In the last few decades urban and peri-urban farming in developing countries has been progressively increasing. Its emergence and expansion not only came as a survival strategy due to reduced income and living standards (Briggs 1991, Mlozi 1996, 1997a, Mvena 1999, DFID 2002) but also as a diversification strategy to spread livelihood risks in adverse situations (DFID 2002, Simon et al 2004). Some urban and peri-urban dwellers continue to keep livestock to maintain their rural cultural values (Mlozi 1996, Mvena 1999). As a consequence of the increase, both the number of animals kept and the number of households keeping animals has increased. Urban areas of Morogoro, Tanzania, for example had a cattle population of 2,618 in 1996 (URT 1997), which almost doubly increased to 4,170 in 2006 (URT 2007). In 1984 the city of Dar es Salaam urban had 1,763 crossbred dairy cattle (MALD 1988) but by the end of 1993 the cattle population in the urban wards of the city was reported to have increased to 14,721 (Mlozi 1997b). Rapid urban population growth and demand for animal protein has provided a boost to urban and peri-urban farming (Briggs 1991, Simons et al 2004).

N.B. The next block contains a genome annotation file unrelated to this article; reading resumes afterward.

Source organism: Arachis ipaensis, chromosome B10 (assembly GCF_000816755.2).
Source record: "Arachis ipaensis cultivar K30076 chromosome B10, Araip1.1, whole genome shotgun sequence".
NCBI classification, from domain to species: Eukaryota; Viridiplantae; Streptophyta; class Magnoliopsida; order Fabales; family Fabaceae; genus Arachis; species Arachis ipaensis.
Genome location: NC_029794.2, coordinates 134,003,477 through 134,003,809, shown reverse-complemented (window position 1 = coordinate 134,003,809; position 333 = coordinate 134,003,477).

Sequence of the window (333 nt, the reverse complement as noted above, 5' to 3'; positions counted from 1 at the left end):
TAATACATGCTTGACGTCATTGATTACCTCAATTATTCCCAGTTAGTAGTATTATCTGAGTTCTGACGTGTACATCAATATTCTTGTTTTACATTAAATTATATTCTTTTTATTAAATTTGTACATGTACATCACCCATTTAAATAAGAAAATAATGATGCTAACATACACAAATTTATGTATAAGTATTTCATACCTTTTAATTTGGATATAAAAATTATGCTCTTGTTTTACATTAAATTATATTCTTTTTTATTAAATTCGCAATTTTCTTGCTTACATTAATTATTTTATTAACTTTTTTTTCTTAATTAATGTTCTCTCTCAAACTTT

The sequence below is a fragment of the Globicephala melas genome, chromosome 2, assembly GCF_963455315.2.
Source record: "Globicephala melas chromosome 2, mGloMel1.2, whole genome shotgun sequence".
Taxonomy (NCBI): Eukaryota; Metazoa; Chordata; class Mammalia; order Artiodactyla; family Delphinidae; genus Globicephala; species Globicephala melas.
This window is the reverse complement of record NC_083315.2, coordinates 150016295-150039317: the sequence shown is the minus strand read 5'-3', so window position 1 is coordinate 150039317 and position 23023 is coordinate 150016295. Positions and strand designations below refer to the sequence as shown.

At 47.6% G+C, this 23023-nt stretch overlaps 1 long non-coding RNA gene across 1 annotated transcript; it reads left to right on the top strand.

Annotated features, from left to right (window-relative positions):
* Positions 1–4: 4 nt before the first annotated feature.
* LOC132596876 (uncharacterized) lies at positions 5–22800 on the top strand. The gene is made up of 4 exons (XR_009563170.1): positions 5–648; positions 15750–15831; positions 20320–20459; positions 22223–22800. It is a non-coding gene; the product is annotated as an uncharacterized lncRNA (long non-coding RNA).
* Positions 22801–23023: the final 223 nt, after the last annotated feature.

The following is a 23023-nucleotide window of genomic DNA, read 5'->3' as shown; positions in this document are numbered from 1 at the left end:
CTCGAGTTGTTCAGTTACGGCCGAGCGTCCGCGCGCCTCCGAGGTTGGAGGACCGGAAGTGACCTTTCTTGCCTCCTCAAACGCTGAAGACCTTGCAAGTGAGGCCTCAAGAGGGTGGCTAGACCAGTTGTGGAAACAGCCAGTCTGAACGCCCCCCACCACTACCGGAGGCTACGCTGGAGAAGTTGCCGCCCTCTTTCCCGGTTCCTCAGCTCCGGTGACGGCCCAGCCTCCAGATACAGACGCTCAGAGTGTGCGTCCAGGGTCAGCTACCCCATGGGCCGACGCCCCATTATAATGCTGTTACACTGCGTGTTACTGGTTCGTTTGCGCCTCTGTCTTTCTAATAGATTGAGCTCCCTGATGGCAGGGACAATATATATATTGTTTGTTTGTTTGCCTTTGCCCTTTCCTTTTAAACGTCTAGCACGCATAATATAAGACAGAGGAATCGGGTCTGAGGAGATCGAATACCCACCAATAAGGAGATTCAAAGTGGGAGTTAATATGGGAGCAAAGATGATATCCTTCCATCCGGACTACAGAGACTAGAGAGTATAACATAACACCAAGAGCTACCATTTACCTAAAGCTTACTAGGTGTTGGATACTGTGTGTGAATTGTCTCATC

Before the expansion of urban and peri-urban livestock farming, free open grazing practices required minimal effort to manage manure (DFID 2002, Powell et al 1995). Increased animal population has led to an increase in manure production in urban and peri-urban areas and hence a demand for proper handling practices. However, it is currently not known how the manure management practices have changed to adapt to densely populated areas where the space separating humans from animals and their wastes has decreased. Therefore this study aimed at determining the current manure management practices in urban and peri-urban areas of Morogoro region of Tanzania as a basis for developing strategies to improve urban and peri-urban farming practices that safeguard human and animal health. 

Materials and Methods

Study area 

This study was conducted in urban and peri-urban areas of Morogoro region of Tanzania. Morogoro region typifies the relationship between dense urban populations as potential market with expanding urban and peri-urban livestock farming as source of food and income. Three districts of Morogoro region constituted the study area and included Morogoro municipality, Morogoro rural and Mvomero. Morogoro region is located between latitude 5o 58" and 10o 0" S and longitude 35o 25" and 35o 30" E. Ambient temperature ranges between 18oC and 30oC. The annual rainfall ranges between 600 mm – 1200 mm (URT 1997).